Consider putting up a website, or add a teaching page to your existing one. More and more frequently, potential students are searching online before contacting a teacher. You can even put up a FAQ page to answer potential questions instead of fielding calls. Consider starting a blog, which would help promote you as an authority figure in your field.
Think outside the box when it comes to potential students. If the thought of herding a group of snot-nosed little kids makes you cringe, then market to a different age group. There are plenty of adult professionals who want to continue pursuing their creative passions; perhaps you could market to them. Or what about senior citizens?
Payments and Policies
How will you take payments? Most teachers accept cash or checks for individual lessons. If you’re teaching a course, your students will usually pay the entire fee before the course begins. Some teachers offer the option of online payment, such as PayPal. It’s up to you and what you’re comfortable with. Don’t forget to figure out your policies concerning cancellations, rescheduling, and refunds before you take on your first student.
So—Will You Take the Plunge?
Teaching can be fun and rewarding. You’ll find yourself thinking about the nuts and bolts of your craft much more often and how you’ll communicate them to your students. It can also be another income stream to help buoy you during slow times with your creative biz. Want to find out more about teaching? Check out the resources below for more information.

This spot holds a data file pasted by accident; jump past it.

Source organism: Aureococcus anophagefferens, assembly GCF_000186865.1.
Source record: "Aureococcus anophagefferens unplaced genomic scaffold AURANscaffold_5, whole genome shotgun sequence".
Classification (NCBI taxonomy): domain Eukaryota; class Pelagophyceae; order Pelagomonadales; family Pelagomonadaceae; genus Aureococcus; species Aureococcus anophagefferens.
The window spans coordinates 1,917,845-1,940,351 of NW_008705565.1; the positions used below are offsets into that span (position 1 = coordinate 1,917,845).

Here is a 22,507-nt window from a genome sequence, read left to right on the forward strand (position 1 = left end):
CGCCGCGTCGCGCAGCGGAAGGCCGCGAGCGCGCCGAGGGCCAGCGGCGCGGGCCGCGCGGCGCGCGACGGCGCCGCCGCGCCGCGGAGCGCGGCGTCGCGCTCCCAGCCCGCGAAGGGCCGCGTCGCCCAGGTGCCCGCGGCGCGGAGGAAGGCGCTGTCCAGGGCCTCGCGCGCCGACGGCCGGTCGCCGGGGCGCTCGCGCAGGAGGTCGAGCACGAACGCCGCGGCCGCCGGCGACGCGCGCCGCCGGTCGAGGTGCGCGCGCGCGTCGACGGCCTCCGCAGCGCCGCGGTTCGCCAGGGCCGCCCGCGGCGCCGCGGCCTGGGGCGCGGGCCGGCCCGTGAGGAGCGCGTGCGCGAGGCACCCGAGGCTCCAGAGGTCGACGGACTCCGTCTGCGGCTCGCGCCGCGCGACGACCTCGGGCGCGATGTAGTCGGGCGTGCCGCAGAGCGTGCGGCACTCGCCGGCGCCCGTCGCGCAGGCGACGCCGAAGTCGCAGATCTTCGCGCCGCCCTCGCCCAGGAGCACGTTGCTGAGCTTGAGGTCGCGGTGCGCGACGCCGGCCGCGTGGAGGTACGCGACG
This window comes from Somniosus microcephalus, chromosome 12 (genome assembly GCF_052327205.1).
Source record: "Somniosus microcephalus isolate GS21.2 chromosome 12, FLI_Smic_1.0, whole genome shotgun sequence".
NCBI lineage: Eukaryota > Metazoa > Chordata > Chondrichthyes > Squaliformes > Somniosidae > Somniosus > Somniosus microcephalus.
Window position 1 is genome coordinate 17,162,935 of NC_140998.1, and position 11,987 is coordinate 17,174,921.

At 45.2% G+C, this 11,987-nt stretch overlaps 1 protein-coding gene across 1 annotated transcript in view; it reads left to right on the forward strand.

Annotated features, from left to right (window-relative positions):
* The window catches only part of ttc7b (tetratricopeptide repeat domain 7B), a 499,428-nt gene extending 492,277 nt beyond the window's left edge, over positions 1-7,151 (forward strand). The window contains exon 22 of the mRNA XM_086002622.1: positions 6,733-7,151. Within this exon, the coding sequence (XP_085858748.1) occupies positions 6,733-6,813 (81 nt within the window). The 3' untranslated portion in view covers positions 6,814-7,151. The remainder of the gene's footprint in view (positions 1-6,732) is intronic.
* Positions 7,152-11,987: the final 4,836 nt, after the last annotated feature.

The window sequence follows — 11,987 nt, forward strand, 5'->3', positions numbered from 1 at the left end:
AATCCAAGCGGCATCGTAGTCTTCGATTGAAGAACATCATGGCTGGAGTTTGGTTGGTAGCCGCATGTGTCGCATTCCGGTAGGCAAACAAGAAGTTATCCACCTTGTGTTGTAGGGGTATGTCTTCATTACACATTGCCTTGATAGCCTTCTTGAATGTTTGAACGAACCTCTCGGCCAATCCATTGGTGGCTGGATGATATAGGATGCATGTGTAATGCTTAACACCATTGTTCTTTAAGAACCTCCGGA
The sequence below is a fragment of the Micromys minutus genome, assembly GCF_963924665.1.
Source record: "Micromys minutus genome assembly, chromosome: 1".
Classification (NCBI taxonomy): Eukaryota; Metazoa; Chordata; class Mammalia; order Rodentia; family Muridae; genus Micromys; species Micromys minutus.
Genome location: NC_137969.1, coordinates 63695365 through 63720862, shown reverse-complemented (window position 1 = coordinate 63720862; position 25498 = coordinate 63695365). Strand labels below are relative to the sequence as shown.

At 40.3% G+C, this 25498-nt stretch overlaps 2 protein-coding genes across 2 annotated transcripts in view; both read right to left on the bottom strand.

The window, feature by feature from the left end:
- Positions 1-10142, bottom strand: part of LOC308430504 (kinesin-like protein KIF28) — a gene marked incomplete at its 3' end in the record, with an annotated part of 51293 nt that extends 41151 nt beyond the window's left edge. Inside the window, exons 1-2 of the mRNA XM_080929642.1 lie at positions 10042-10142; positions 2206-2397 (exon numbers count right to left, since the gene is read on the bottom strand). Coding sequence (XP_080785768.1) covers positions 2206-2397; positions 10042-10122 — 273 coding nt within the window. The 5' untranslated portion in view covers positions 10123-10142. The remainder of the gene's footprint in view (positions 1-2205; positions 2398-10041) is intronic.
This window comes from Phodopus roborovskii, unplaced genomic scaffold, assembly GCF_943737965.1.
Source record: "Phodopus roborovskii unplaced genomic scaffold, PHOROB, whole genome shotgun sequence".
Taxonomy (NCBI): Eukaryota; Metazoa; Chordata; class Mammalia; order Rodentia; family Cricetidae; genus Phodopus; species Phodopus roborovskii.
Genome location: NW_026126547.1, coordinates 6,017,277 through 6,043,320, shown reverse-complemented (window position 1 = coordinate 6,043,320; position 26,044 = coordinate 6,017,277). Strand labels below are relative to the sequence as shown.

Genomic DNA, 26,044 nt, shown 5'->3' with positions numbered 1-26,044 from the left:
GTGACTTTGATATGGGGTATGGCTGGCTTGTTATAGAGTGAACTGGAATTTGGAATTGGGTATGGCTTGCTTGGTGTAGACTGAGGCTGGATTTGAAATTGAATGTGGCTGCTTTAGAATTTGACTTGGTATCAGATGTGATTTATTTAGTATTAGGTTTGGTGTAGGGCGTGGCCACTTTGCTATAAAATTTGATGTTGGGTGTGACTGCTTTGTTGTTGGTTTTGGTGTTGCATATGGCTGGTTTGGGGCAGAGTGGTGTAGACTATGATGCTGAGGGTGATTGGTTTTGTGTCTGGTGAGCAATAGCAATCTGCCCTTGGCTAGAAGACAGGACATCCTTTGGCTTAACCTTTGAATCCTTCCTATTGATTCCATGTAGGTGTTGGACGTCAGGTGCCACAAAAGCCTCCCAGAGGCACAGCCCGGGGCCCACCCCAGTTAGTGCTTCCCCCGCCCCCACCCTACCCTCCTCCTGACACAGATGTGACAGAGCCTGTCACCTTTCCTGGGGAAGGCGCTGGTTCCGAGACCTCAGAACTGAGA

A Few Resources by Other Awesome People on Teaching
Learning Styles and Multiple Intelligences – on LD Pride
7 Simple Things That Make Online Courses Irresistible - on Courses That Matter
Art as Business: Teaching/Giving Workshops – on Alexandra Hedberg
5 Tips for Beginner Teachers – on Music Teachers Helper Blog
Emily Helms is a freelance copywriter, blogger, and music teacher. When she’s not busy rocking her creative biz, she blogs about life as a solopreneur at http://www.emilyhelms.com. If you enjoyed this post, check out 10 Popular Career Myths You’ve Been Told: MythBusters Edition.
Don’t miss all the fun! Sign up to receive blog updates by RSS. And while you’re in a signing-up mood, don’t forget the Grymm & Epic Gazette – you’ll get my FREE ebook “Unleash the Beast: Release Your Inner Creative Monster”, as well as a weekly dose of creative inspiration. Grymm!Emily Helms is a freelance writer, blogger, and music teacher. When she’s not busy rocking her creative biz, she blogs about careers, social entrepreneurship, and postmodern life at emilyhelms.com. If you enjoyed this post, check out 10 Popular Career Myths You’ve Been Told: MythBusters Edition.